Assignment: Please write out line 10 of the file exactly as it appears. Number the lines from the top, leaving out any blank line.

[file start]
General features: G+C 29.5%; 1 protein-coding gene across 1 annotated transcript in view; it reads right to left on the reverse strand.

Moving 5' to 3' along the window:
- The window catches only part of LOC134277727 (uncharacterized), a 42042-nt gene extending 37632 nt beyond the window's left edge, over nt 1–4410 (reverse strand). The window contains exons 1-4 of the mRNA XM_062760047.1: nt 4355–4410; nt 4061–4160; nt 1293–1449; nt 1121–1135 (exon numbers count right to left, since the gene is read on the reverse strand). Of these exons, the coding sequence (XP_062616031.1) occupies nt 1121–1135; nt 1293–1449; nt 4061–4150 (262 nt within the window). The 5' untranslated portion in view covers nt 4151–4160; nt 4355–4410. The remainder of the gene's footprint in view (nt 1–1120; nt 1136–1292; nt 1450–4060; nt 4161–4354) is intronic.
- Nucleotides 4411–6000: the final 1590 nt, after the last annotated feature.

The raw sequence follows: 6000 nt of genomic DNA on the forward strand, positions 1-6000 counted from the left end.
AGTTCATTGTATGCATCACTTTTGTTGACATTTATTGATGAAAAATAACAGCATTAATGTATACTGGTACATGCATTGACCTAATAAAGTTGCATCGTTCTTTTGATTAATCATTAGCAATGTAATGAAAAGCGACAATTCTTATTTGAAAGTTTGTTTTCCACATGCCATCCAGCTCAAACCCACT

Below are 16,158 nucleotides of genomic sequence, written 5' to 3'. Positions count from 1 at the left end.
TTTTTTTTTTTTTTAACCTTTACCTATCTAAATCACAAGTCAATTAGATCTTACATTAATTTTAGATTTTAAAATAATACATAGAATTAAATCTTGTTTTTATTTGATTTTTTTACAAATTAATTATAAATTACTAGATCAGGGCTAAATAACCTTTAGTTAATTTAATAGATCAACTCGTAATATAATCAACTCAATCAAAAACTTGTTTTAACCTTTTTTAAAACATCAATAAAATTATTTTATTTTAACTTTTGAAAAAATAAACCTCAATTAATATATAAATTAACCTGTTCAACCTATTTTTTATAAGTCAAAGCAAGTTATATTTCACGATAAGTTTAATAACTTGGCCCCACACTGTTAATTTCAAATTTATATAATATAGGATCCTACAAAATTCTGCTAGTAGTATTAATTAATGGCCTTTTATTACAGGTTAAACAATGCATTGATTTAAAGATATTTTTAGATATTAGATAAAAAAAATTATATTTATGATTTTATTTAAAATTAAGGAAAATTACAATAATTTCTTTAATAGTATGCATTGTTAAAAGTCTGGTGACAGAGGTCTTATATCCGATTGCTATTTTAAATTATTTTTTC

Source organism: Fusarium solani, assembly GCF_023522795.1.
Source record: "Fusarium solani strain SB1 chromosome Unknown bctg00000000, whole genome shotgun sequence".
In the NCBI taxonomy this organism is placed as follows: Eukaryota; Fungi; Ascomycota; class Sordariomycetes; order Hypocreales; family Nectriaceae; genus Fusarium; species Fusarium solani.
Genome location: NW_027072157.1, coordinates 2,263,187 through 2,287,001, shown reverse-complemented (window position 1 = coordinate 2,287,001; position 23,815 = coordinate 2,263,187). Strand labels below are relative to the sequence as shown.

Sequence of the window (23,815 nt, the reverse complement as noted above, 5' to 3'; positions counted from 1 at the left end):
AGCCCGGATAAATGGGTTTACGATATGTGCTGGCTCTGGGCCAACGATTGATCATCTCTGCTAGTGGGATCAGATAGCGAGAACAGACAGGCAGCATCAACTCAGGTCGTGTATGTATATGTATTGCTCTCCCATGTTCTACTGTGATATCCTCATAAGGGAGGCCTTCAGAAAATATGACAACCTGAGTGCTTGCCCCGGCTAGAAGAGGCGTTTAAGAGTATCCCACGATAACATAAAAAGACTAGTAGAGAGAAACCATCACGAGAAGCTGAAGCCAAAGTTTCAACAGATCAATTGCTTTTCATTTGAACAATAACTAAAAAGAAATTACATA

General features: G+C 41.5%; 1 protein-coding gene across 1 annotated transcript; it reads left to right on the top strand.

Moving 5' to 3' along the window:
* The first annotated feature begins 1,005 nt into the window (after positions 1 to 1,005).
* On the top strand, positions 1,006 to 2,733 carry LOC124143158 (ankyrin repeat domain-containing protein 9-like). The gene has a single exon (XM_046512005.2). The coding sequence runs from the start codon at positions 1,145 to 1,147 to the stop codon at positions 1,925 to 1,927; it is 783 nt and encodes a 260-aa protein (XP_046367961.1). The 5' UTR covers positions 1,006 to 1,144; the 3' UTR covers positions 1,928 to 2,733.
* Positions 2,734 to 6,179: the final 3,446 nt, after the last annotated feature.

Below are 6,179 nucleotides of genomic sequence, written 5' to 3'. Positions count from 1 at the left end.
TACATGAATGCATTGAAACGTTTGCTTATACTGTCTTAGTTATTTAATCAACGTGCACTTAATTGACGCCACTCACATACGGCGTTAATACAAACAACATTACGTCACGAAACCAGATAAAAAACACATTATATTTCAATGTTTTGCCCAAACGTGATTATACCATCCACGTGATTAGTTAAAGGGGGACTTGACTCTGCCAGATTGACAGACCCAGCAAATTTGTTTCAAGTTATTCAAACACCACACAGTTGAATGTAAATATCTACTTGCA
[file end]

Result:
Source record: "Fusarium solani strain SB1 chromosome Unknown bctg00000000, whole genome shotgun sequence".